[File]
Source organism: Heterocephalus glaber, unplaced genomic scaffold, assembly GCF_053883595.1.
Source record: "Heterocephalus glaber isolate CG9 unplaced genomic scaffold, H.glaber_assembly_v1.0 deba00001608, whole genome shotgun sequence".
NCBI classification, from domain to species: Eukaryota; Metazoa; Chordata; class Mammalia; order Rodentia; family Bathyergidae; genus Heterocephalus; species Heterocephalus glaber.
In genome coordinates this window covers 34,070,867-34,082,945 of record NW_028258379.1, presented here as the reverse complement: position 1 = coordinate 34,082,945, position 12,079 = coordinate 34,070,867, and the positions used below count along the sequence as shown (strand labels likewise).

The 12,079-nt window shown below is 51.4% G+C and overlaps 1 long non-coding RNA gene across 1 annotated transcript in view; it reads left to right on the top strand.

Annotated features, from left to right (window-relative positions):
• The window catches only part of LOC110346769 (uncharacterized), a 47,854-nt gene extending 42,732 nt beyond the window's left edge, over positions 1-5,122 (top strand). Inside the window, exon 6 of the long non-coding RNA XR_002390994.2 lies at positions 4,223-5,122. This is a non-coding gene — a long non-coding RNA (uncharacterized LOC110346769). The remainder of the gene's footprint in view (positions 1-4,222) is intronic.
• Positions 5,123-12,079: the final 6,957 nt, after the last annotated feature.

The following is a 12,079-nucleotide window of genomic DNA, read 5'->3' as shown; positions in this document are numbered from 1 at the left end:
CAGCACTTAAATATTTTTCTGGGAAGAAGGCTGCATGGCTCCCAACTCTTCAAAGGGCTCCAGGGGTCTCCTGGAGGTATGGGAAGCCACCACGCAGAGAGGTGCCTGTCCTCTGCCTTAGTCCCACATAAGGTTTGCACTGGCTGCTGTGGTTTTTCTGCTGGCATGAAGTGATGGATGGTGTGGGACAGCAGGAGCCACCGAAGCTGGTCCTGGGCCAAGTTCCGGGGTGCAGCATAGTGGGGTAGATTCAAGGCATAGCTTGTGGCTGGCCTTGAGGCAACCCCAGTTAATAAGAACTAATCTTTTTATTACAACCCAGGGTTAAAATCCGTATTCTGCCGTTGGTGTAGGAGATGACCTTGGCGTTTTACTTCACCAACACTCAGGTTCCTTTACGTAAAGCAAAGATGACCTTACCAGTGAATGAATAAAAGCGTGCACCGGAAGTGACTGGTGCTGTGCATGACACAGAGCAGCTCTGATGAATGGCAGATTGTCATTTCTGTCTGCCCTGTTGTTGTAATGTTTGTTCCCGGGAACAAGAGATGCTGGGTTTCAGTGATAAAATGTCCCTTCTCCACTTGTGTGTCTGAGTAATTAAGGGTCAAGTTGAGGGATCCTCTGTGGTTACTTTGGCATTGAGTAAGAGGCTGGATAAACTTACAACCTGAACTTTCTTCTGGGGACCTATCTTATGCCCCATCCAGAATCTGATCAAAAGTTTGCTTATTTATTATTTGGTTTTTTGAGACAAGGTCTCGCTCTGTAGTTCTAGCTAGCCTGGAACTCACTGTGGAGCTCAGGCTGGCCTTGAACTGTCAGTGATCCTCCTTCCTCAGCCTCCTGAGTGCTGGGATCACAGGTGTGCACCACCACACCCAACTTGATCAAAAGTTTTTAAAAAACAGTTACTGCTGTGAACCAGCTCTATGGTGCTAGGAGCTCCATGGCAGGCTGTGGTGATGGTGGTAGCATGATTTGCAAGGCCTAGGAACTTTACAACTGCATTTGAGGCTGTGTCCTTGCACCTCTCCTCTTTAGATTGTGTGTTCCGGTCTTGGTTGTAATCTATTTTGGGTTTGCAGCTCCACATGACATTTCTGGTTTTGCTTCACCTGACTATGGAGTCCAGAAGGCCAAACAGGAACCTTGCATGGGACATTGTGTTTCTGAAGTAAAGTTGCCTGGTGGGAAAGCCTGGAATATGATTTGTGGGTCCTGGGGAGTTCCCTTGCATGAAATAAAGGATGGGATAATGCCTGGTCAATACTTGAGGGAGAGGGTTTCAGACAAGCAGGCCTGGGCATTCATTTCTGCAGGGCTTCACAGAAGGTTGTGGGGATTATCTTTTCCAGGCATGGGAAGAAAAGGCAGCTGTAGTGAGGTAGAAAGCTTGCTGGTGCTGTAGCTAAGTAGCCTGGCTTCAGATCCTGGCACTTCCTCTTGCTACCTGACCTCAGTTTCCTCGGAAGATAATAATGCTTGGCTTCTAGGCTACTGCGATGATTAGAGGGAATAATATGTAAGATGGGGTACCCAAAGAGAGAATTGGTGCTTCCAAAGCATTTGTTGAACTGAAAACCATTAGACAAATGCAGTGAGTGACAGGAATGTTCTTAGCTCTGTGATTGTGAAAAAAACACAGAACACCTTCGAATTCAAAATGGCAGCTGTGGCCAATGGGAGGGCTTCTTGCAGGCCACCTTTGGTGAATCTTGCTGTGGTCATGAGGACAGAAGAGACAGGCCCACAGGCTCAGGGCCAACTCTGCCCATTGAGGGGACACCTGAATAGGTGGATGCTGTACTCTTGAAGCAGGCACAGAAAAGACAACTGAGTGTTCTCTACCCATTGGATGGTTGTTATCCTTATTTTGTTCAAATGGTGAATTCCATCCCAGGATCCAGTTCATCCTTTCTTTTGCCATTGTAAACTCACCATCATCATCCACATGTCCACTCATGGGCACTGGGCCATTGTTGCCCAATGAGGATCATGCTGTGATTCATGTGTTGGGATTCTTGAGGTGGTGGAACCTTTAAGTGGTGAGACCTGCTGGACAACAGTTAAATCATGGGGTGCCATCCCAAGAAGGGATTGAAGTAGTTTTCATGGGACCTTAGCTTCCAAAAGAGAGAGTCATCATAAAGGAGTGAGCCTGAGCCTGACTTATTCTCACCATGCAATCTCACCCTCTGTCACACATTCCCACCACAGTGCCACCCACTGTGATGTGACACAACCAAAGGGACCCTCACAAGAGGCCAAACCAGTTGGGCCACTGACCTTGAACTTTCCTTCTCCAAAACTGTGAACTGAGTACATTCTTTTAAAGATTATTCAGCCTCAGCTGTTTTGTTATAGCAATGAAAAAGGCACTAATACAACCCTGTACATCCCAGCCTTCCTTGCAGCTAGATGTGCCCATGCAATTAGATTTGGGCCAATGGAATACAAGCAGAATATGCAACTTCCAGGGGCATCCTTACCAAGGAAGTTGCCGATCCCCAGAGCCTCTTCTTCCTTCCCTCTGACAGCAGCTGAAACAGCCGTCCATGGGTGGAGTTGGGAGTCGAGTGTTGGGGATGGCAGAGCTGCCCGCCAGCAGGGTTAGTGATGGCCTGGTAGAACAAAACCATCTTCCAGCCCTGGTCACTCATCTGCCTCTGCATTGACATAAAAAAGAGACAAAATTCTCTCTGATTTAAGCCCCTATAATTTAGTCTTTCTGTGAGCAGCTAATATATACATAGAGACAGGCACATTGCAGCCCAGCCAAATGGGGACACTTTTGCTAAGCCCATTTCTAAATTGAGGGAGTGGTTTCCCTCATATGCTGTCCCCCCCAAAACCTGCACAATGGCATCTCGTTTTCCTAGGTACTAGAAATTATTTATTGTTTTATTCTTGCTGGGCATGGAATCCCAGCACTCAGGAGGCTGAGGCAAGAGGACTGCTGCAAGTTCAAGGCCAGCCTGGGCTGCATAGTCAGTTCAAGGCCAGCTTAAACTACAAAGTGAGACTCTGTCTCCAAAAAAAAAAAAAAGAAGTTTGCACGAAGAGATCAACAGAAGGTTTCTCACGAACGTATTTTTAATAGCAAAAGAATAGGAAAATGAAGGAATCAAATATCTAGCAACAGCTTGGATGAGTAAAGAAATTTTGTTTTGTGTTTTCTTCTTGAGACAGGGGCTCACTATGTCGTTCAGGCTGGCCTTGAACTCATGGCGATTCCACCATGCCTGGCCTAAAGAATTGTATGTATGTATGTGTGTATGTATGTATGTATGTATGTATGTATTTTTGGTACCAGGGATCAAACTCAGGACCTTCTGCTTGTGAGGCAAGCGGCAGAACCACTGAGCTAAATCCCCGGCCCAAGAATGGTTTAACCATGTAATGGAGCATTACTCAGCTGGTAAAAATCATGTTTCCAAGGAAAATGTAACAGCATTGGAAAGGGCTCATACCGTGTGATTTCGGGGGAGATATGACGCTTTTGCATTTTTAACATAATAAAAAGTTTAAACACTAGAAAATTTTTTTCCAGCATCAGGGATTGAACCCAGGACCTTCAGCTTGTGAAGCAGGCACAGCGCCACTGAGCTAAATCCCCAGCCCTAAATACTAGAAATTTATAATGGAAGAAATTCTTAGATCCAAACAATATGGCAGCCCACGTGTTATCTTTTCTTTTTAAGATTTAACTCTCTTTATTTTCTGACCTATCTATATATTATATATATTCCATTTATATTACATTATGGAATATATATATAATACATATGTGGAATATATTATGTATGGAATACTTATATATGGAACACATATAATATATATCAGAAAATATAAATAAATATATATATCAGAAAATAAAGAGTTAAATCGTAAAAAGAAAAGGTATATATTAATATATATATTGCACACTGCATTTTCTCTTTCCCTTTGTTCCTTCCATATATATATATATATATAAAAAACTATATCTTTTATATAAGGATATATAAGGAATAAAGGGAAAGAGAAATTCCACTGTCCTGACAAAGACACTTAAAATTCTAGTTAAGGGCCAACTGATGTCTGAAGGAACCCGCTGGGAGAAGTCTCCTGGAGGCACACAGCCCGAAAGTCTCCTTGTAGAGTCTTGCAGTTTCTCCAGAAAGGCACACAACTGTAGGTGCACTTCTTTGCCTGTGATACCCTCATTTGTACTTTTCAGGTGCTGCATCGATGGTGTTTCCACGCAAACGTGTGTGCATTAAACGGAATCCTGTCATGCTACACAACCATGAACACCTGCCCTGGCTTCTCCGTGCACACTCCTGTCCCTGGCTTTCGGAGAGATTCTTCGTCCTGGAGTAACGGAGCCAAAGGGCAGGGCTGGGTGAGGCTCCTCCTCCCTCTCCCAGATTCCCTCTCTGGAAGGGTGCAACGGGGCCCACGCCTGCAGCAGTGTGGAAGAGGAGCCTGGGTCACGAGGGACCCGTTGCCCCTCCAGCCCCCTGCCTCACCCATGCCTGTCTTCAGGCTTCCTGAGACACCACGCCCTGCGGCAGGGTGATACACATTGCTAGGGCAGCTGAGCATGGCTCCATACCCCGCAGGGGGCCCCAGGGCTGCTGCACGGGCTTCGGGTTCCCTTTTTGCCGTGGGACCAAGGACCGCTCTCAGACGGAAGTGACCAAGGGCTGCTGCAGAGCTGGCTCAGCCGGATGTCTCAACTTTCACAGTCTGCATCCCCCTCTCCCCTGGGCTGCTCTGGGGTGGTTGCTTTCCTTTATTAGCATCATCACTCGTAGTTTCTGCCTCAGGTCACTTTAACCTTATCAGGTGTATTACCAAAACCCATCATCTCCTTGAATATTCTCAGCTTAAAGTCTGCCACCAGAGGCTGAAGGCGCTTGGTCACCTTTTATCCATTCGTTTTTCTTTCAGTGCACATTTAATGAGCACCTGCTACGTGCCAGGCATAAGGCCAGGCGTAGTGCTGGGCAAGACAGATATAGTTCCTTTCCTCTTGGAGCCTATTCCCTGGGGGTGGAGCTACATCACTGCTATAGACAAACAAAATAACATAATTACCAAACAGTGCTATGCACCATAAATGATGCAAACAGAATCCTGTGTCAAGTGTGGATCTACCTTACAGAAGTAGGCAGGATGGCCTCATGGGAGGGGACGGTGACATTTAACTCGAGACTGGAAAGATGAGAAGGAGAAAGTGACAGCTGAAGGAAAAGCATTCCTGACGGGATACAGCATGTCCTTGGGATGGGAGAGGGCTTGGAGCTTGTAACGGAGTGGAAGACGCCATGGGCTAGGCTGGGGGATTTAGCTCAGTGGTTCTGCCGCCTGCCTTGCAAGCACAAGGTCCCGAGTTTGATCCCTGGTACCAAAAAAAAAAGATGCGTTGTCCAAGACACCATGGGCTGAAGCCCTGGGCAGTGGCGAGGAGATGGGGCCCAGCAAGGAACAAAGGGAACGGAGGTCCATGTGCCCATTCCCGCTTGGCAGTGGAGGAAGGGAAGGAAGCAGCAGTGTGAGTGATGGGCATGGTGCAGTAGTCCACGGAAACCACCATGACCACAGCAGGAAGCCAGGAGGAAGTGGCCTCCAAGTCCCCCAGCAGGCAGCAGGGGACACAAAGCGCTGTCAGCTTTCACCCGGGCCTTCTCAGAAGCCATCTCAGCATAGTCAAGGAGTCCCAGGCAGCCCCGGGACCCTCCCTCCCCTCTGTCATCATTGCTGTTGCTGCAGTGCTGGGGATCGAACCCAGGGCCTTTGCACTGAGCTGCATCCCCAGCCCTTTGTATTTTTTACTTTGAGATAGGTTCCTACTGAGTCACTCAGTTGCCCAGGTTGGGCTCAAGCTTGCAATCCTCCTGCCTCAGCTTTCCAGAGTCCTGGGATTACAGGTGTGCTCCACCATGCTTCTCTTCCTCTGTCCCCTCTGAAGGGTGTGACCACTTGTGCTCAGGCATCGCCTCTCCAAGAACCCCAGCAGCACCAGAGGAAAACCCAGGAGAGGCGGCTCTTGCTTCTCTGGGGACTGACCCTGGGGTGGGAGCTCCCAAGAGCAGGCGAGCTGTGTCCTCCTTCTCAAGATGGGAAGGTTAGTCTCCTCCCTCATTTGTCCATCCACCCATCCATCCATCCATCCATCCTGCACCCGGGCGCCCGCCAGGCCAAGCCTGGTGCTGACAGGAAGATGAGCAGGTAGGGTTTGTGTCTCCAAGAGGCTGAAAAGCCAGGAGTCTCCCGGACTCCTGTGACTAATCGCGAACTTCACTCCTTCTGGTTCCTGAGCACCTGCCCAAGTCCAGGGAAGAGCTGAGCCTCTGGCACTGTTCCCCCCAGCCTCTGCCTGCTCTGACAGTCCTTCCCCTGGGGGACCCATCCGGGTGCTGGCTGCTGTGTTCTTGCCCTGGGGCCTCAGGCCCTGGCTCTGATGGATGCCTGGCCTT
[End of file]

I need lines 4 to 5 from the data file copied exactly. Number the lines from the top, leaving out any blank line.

In genome coordinates this window covers 34,070,867-34,082,945 of record NW_028258379.1, presented here as the reverse complement: position 1 = coordinate 34,082,945, position 12,079 = coordinate 34,070,867, and the positions used below count along the sequence as shown (strand labels likewise).

The 12,079-nt window shown below is 51.4% G+C and overlaps 1 long non-coding RNA gene across 1 annotated transcript in view; it reads left to right on the top strand.